A Complete Guide to Converting Your Passions into Blogging Cash

341429556_4ad8824eecSo this is the 1 millionth post on making money from blogging.  What could I possibly add to the conversation that would be of any value to you?    Well I'm not a "guru" or "marketing expert".  Hell, I don't even blog for money anymore (directly).  But I do know one thing - its possible and achievable to blog for money.

I'm sick of hearing post after post telling you that its not possible any more to earn a full-time income from blogging.  Just because these bloggers have no idea, it doesn't mean you should give up.

Maybe these guys are partly right.  Its not possible to start just another blog on gadgets or startups and expect to make money.  You need to think outside the box.  Think podcasts, video, and Blogazines (look it up).  What is possible is publishing content and making income from it.

The majority of bloggers, make no money at all from blogging.  Most don't even want to.

Is problogging easy?  Of course not, any you already know that.  But what you might not realise is just how much work it requires.

You need to be up late every night, you need to be commenting on every blog in your niche, you need to be writing multiple guest posts every week and be able to generate unique and original content and ideas, daily. If you really want to succeed, then you really, really want to succeed.

The only people who make a full time living from their passions are those who are prepared to take the risk and put everything into their passion.

Picking a Niche

This should be the easiest task of the lot to complete.  Why?  You should already know what you are passionate about.

A word of warning,- stay away from the "majority".  Find your unique topic or voice.   You need to find a niche that is interesting enough to have readers yet not so popular that there are already 20,000 other blogs on the same topic.

One of my most successful blogs to date involved interviewing startups and was around when web 2.0 was just starting out 5 years ago.  At the time there was a lot of interest in startups but not that many people doing interviews (which has now changed).  I was and still am uber passionate about startups.  I live, eat and breath startup.  And you should be doing the same with your passions.

Installing a Blog

Really there is only one choice for bloggers - Wordpress.  I know a number of people who use Squarespace (a good second choice), but Wordpress gives you a lot more options and has a huge developer community.  This will make setting up a blog with lots of custom features nice and cheap.

Hosting

In regards to hosting there are so many great options out there that this really needs its own blog post.

Mediatemple grid hosting is a good starting choice (this blog is hosted on Mediatemple).  There are cheaper options, but because Mediatemple is grid based it can survive an onslaught from Digg.  And I have a bias against cPanel for some reason.

If you grow out of Mediatemple and want your own server.  I recommend getting a VPS (virtual private server) from Linode.  I run a higher traffic blog on Linode with great success.  If you're blog grows up, you will most likely need a VPS.  It gives you complete control and you can optimise it just for Wordpress.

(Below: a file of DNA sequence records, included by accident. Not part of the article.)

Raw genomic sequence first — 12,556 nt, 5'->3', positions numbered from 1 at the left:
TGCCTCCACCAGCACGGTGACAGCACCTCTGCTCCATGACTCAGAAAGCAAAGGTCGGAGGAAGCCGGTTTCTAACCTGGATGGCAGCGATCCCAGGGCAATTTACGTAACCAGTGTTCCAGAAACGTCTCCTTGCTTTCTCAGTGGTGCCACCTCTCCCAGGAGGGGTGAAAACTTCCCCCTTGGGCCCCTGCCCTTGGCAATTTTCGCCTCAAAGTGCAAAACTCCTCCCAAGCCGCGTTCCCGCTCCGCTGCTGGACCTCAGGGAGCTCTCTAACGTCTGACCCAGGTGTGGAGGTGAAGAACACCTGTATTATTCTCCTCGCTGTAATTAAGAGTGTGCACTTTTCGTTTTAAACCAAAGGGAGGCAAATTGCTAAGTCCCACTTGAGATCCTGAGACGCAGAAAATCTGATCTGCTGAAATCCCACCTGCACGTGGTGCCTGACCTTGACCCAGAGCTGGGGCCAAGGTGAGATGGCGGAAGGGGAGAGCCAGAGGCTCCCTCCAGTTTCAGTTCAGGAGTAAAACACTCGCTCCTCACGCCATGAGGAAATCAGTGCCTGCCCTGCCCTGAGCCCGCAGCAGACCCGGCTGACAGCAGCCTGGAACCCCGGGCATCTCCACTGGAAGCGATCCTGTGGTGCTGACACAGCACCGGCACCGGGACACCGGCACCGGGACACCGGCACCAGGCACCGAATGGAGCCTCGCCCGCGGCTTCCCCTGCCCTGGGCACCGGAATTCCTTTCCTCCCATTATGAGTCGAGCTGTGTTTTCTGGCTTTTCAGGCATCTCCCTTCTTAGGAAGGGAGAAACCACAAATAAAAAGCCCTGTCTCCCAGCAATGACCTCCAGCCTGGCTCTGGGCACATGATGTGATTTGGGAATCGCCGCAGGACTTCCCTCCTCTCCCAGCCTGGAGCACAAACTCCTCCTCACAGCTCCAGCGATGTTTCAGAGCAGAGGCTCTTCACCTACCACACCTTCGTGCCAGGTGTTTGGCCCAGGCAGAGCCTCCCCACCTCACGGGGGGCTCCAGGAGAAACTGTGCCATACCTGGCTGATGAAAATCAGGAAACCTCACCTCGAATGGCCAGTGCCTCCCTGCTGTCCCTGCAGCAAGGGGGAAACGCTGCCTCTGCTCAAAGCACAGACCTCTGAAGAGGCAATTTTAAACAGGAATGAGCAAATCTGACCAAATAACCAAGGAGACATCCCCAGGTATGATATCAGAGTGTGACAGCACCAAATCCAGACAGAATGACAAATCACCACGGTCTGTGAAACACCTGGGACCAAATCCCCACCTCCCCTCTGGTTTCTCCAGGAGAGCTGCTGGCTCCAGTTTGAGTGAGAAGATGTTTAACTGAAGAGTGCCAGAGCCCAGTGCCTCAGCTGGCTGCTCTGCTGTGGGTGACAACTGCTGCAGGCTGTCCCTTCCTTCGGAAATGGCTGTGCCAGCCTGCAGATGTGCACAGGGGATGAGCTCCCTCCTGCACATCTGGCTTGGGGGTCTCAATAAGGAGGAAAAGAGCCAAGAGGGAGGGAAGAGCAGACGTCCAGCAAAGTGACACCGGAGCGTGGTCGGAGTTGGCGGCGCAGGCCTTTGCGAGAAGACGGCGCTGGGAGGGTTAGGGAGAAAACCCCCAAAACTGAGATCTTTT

Whatever host you choose, avoid going for the really cheap and nasty shared hosting from a lesser known company.  Do the research and find a host that has awesome support (telephone or live chat, Twitter, Email) and a good uptime record.  You'll regret your shared hosting account as soon as your blog gets on the frontpage of Digg.  There is nothing worse than your site going down and knowing you could of had all those extra readers.

Theme

After installing your blog you will need a nice theme.  Nothing shouts out "spam" more than the default Wordpress theme.  A custom theme will cost you $1000+.  You don't need a custom theme but you do need something that looks good and professional.  Theme marketplace, ThemeForest has a lot of amazing designs and they are really cheap.  Thesis is a good choice if you know a bit of CSS and html and want to tweak things.  This blog uses Thesis and I change the design regularly with ease (I suffer from obsessive redesign syndrome).

Plugins

I won't list the actual plugins I use in this post, as they are constantly being changed, updated and new ones get developed all the time.  So instead, I'll just talk about the type of plugins you need to extend wordpress.

Wordpress does SEO pretty well, but it can be slightly tweaked.  Install one of the many SEO plugins that let you modify meta information as well as Titles and URLs.  Also install a Google Sitemap generator.

You'll might also want to give your readers an easy way to share your posts.  Install one of the many plugins that put "social bookmarking" buttons on your site.

One plugin I will recommend is LinkWithin.  This is by far the best related posts plugin.  I'm a bit of a stats freak, and did a lot of testing of different "related post" plugins and their clickthrough rates.  LinkWithin performed the best.

Getting Traffic

The hardest part of your new problogging lifestyle will be finding readers for your blog.  I know people who have been blogging for 3 years and are still unable to generate any decent traffic or readership.